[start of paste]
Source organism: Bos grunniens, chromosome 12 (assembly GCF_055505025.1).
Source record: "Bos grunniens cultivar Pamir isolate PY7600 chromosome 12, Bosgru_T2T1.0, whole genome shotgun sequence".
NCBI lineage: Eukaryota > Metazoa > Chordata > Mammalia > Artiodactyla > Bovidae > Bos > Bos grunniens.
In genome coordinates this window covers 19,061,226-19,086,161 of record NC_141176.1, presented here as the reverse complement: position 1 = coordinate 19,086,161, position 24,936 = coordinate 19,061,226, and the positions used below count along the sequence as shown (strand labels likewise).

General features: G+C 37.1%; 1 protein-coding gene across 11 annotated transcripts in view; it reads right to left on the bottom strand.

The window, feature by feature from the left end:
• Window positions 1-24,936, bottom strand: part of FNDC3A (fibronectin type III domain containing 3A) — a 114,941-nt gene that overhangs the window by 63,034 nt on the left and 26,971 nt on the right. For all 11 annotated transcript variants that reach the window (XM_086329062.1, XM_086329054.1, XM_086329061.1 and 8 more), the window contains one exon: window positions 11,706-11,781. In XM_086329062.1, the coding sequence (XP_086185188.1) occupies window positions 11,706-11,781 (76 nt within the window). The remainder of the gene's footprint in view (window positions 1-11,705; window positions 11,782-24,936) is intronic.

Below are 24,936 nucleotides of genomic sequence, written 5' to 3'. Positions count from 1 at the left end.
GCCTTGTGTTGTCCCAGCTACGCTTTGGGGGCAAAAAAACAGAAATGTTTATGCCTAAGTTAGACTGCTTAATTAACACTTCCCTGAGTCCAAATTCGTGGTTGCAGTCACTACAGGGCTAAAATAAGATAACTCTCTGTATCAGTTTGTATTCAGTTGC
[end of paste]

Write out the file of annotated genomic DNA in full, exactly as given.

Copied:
Source organism: Bos grunniens, chromosome 12 (assembly GCF_055505025.1).
Source record: "Bos grunniens cultivar Pamir isolate PY7600 chromosome 12, Bosgru_T2T1.0, whole genome shotgun sequence".
NCBI lineage: Eukaryota > Metazoa > Chordata > Mammalia > Artiodactyla > Bovidae > Bos > Bos grunniens.
In genome coordinates this window covers 19,061,226-19,086,161 of record NC_141176.1, presented here as the reverse complement: position 1 = coordinate 19,086,161, position 24,936 = coordinate 19,061,226, and the positions used below count along the sequence as shown (strand labels likewise).

General features: G+C 37.1%; 1 protein-coding gene across 11 annotated transcripts in view; it reads right to left on the bottom strand.

The window, feature by feature from the left end:
• Window positions 1-24,936, bottom strand: part of FNDC3A (fibronectin type III domain containing 3A) — a 114,941-nt gene that overhangs the window by 63,034 nt on the left and 26,971 nt on the right. For all 11 annotated transcript variants that reach the window (XM_086329062.1, XM_086329054.1, XM_086329061.1 and 8 more), the window contains one exon: window positions 11,706-11,781. In XM_086329062.1, the coding sequence (XP_086185188.1) occupies window positions 11,706-11,781 (76 nt within the window). The remainder of the gene's footprint in view (window positions 1-11,705; window positions 11,782-24,936) is intronic.

Below are 24,936 nucleotides of genomic sequence, written 5' to 3'. Positions count from 1 at the left end.
GCCTTGTGTTGTCCCAGCTACGCTTTGGGGGCAAAAAAACAGAAATGTTTATGCCTAAGTTAGACTGCTTAATTAACACTTCCCTGAGTCCAAATTCGTGGTTGCAGTCACTACAGGGCTAAAATAAGATAACTCTCTGTATCAGTTTGTATTCAGTTGC